Buy-to-let lending margins have been squeezed, with providers absorbing more costs to keep their rates competitive in the last quarter of 2017, according the latest results of the Buy to Let Mortgage Costs Index, published by Mortgages for Business.
Higher costs were fuelled by elevated swap rates, coinciding with the hike in the Bank Rate.
By the end of the year, two, three and five-year swaps, on which fixed rate mortgages are typically based, were higher than at the start of 2017.
But buy-to-let lenders, whose margins have been diminishing since July 2016, opted against passing on the increases to borrowers.
Instead, it seems they opted to squash their margins further, as they vyed for customers in light of fast-approaching year-end lending targets.
The data from Mortgages for Business reveal that, between the start and the end of last year, average lender margins over swaps had fell by 0.4% points.
Steve Olejnik, COO of Mortgages for Business said: “I doubt that lenders will consider lowering rates again. If anything, I would expect them to find ways of making up for the lost margins, particularly given that overall buy to let lending looks set to dip this year.”
The index also revealed that the effect of fees remained largely unchanged quarter-on-quarter, adding an average of 0.58% to the headline rate advertised to borrowers – the lowest amount since the start of 2013 when the index started tracking this data. Fees include lender arrangement fees, valuation fees and legal costs.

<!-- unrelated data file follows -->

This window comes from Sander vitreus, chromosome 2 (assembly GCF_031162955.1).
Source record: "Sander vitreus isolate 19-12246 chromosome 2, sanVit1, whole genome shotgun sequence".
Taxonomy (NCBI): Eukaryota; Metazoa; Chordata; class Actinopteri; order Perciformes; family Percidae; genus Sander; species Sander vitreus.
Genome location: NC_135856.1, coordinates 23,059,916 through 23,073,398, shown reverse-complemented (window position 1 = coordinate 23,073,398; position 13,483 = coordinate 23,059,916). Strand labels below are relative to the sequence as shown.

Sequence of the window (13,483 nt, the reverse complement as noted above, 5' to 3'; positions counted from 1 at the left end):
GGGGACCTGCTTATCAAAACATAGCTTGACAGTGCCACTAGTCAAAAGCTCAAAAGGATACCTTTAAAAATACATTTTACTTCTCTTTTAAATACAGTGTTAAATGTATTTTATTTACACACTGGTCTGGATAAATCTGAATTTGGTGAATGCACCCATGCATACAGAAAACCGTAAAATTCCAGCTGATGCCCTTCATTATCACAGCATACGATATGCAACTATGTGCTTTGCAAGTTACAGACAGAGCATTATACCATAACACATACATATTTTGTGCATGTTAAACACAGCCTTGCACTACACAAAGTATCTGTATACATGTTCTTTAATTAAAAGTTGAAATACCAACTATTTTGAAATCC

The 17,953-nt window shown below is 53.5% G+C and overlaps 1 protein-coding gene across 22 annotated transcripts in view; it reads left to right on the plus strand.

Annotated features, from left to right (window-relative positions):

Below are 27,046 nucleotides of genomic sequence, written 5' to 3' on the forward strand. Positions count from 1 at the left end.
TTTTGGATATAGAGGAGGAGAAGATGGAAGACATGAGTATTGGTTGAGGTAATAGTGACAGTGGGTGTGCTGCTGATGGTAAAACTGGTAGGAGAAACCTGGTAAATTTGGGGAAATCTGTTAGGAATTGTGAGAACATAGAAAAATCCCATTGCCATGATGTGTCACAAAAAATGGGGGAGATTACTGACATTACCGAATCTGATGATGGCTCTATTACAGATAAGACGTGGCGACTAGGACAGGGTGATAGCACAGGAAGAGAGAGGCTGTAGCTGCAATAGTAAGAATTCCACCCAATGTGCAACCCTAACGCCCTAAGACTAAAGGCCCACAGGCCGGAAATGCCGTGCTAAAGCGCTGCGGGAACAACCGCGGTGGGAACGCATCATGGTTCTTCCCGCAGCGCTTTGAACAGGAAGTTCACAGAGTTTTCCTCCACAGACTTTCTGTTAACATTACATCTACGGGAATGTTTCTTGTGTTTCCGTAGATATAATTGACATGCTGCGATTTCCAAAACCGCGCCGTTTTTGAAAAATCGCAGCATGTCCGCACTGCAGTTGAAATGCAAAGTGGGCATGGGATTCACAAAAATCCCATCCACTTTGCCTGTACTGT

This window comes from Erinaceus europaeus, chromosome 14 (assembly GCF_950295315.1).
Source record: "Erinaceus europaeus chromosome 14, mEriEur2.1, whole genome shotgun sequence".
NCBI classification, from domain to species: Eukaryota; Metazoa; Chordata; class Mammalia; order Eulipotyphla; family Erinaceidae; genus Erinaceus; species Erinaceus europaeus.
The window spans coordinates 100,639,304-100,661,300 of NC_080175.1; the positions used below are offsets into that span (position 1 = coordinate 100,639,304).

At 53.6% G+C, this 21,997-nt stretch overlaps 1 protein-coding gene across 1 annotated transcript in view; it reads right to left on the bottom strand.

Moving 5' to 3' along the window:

Lenders also increased the number of buy to let mortgage products without arrangement fees, probably as part of their drive to meet targets.
Fee-free products accounted for 16% of the market in Q4 2017, up from 14% in Q3 2017 and the proportion of products with percentage-based fees dropped from 44% in Q3 to 42% in Q4.
The proportion of products with a flat fee structure remained the same, although the average fee charged by lenders rose by £53 to £1,423.
Olejnik added: “Looking back over the last couple of years, flat fees have actually come down in price from over the £1,500 mark. The fact that they increased in Q4 could be a sign that borrowers are about to experience price hikes not only on the underlying costs but also at the point of sale.
“Now is definitely a very good time for landlords to review their borrowing arrangements.”
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